For this purpose, and as shown particularly in FIG. 5, the spindle 35 is connected with the carriage 31 by means of a connecting member 69 which in the illustrated embodiment is configurated as a rectangular nut of synthetic plastic material and which is received in a niche or recess 71 formed for this purpose in the carriage 31 and accessible from the downwardly directed side of the latter. The dimensions of the recess 71 and of the member 69 are so coordinated that the member 69 is received in the recess 71 non-rotatably relative to the carriage 31 and fixed in the direction of movement of the carriage 31.
The end of the carriage 31 which faces towards the motor 33 and the gear unit 32 is formed with a cutout 73 so that, when the carriage 32 assumes the position shown in FIG. 2, the gear unit 32 can extend into this cutout, thereby permitting the gear unit 32 and the motor 33 to be mounted closer to the traverse member 59 than would be possible -- given the necessary displacement of the carriage 31 towards the right -- if the cutout 73 were not present.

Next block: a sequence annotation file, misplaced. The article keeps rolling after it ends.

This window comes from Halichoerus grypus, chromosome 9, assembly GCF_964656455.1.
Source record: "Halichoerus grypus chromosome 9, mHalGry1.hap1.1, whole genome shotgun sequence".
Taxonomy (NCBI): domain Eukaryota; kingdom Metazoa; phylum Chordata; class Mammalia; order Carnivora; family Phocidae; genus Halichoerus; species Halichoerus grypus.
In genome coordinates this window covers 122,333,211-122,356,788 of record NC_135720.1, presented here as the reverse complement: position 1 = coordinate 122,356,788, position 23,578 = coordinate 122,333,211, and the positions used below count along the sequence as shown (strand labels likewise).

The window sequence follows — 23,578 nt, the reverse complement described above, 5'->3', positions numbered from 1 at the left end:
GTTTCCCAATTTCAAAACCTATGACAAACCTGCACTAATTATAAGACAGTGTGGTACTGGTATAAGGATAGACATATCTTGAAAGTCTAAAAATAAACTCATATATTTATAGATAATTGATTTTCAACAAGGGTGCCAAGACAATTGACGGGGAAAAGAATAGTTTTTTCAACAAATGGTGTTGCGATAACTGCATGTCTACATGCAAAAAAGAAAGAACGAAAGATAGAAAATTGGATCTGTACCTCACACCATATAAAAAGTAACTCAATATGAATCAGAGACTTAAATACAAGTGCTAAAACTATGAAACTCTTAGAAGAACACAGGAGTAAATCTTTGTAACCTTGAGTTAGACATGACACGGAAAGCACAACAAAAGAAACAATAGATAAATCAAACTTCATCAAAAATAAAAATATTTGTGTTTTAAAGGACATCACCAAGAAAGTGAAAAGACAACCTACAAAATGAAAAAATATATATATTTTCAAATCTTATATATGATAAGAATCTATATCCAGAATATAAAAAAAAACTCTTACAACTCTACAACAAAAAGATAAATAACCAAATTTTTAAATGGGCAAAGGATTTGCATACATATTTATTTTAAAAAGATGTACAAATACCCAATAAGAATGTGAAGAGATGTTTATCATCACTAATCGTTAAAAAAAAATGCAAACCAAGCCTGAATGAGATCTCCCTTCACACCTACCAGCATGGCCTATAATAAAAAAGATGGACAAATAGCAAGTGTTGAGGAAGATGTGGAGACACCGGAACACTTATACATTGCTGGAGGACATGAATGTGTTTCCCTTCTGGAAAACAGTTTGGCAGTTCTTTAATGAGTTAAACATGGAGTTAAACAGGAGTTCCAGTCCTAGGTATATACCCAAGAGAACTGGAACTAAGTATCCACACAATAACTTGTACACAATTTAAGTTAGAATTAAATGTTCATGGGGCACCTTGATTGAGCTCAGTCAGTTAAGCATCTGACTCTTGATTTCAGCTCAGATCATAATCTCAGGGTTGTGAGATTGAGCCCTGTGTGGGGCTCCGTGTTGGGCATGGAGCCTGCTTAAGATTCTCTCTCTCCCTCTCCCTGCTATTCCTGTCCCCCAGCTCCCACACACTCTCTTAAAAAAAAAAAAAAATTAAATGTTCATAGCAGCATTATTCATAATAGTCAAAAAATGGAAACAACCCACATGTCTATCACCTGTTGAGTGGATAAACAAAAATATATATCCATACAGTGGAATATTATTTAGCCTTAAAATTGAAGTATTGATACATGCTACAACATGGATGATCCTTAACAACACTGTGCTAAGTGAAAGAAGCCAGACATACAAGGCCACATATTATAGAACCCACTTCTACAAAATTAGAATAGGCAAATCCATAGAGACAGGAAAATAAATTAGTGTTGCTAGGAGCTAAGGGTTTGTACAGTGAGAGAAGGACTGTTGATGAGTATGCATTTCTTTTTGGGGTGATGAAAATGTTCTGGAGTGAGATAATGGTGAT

The provision of the member 69 and the manner in which it is mounted in the carriage 31, relieves the bearing of the spindle 35 of the forces which would otherwise be transmitted to them, and substantially reduces the friction which develops in operation in the drive, particularly that acting upon the member 69, so that the compactor according to the present invention requires less energy for its operation and has a greater lifetime than would otherwise be possible.